Yesterday morning I presented a session for the e-Assessment Scotland Conference alongside Martha Burtis and Alan Levine titled “ds106: A Framework for Assessment.” I kind of mapped out a logic for the session (albeit roughly), but thanks to technical difficulties that prevented us from broadcasting on ds106.tv, we actually resorted to having a conversation about ds106 and assessment in a Google Hangout. And it proved to be a blast—at least for us.
As for the discussion, it meanders. But that’s expected given that ds106 is a multi-headed hydra and there’s really no one way at the idea of assessment given it aspires more towards becoming a community that remaining a class. That said, there are a few realizations we all seemed to agree on after years of teaching it at UMW (and there are probably more I am missing here):
- The course infrastructure/design is modelled upon the web unlike, ironically, most techncial infrastructures for teaching and leanring online. As a result, it has developed an open community that encourages and makes possible a form of communal assessment and feedback that is otherwise inconceivable
- Assessment is not about the quality of the product, but sharing your thinking and approach to what you did. The importance of process as a means of gauging learning in the form of a blog for ds106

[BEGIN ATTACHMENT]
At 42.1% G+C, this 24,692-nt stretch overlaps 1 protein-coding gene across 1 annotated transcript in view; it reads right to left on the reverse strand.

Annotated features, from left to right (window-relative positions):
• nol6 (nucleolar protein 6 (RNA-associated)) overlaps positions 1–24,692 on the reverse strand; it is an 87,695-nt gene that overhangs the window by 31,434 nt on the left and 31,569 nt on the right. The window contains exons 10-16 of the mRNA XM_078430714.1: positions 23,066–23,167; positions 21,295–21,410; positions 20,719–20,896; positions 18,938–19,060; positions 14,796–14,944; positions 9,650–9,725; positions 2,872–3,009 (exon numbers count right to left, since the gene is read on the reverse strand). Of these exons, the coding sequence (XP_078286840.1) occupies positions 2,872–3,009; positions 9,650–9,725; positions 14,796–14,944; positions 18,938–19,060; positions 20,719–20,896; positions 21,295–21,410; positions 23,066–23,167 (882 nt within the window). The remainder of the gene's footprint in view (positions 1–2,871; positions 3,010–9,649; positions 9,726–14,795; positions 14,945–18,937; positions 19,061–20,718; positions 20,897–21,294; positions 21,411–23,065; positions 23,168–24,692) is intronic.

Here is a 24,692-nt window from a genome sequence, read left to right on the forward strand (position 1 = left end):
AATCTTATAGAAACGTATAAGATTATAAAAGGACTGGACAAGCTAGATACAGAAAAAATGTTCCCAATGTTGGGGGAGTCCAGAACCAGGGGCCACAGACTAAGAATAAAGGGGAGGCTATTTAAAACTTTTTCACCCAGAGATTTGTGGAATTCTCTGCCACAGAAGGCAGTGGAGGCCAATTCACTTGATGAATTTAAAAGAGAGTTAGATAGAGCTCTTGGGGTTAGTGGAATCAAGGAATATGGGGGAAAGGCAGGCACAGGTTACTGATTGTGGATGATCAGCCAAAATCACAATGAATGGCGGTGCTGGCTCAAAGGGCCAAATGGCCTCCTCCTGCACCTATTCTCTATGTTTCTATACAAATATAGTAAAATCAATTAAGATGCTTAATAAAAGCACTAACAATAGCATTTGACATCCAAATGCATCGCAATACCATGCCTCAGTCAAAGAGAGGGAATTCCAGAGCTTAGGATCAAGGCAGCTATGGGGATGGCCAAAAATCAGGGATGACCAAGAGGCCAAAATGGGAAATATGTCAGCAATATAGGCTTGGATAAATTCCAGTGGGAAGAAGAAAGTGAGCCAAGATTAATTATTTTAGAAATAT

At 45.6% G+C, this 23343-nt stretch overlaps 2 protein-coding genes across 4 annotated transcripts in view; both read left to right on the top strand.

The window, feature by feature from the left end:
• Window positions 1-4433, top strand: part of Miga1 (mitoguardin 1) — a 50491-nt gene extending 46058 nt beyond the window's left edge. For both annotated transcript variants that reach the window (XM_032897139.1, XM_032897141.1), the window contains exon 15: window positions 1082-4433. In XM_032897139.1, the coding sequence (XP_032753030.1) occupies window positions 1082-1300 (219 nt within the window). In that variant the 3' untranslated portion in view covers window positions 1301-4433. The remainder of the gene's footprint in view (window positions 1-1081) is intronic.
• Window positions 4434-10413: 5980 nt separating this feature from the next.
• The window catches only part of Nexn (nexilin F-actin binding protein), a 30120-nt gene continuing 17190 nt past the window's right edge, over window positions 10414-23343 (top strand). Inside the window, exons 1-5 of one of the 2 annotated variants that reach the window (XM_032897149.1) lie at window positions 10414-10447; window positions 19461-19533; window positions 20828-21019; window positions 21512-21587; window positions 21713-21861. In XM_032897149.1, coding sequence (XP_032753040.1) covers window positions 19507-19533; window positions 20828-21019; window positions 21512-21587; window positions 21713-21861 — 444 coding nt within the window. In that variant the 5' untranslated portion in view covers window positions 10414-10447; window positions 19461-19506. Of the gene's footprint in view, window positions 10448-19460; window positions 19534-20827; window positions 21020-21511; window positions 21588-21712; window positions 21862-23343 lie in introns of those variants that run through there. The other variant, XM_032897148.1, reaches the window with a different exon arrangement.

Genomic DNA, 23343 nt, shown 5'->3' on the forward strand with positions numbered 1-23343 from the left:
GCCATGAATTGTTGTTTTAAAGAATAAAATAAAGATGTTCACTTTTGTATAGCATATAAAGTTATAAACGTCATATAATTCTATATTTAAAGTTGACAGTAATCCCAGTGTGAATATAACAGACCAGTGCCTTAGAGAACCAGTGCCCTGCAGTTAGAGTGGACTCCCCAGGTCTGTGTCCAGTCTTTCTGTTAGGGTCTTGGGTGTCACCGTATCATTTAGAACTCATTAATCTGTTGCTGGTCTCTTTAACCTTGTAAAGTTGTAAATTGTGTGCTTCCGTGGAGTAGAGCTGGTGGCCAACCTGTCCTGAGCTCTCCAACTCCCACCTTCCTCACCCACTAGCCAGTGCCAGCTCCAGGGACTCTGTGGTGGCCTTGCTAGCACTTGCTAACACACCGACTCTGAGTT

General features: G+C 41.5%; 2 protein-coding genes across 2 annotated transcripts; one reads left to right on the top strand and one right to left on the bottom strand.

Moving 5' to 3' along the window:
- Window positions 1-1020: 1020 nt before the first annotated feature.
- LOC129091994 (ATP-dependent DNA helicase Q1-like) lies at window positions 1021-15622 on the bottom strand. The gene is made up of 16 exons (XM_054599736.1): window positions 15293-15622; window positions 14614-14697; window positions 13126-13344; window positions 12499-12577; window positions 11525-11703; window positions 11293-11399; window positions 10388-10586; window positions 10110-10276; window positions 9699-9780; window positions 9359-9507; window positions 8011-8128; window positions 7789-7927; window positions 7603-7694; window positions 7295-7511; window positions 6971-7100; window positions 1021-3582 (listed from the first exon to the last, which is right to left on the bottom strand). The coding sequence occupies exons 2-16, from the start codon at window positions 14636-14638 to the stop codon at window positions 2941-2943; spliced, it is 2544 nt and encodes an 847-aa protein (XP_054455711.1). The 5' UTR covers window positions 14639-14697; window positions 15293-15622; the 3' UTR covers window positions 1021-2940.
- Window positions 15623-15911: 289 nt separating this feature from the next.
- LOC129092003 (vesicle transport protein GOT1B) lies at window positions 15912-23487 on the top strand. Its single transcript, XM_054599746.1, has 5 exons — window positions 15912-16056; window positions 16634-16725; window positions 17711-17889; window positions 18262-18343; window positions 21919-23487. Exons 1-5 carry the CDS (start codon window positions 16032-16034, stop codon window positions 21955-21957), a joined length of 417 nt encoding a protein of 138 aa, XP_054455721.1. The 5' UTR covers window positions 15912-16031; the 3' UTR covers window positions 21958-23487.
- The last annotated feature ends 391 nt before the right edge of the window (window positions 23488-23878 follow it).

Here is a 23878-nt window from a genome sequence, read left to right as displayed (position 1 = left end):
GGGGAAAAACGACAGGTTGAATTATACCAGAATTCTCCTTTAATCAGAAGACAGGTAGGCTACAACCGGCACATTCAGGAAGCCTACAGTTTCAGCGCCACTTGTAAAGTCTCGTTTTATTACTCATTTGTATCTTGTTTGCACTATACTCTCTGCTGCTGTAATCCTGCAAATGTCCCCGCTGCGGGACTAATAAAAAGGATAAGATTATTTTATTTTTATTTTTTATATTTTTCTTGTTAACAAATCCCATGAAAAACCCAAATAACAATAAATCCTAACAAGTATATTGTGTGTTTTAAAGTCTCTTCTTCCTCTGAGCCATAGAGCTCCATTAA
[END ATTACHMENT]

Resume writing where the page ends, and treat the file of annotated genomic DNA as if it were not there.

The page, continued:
- The willingness to let go, to make possible a “pedagogy of uncertainty” to lead the class/community in directions none of you could have engineered, or even imagined, otherwise
- It’s a shitload of work
I have to thank Kenji Lamb, the confernece organizer, for being so cool on all counts with my technical screwup, and more generally for putting on quite a confernce. There were a number of amazing sessions, and many of them can be found at John Johnston‘s EDUtalk, which is currently doubling as a confernece resource site with audio of talks by Catherine Cronin, Helen Keegan, Doug Belshaw, Cristina Costas, and many more. Now that’s how you run an online confernece, make it distributed, freely accessible, and make all the sessions immediately archived and available. Kudos all around!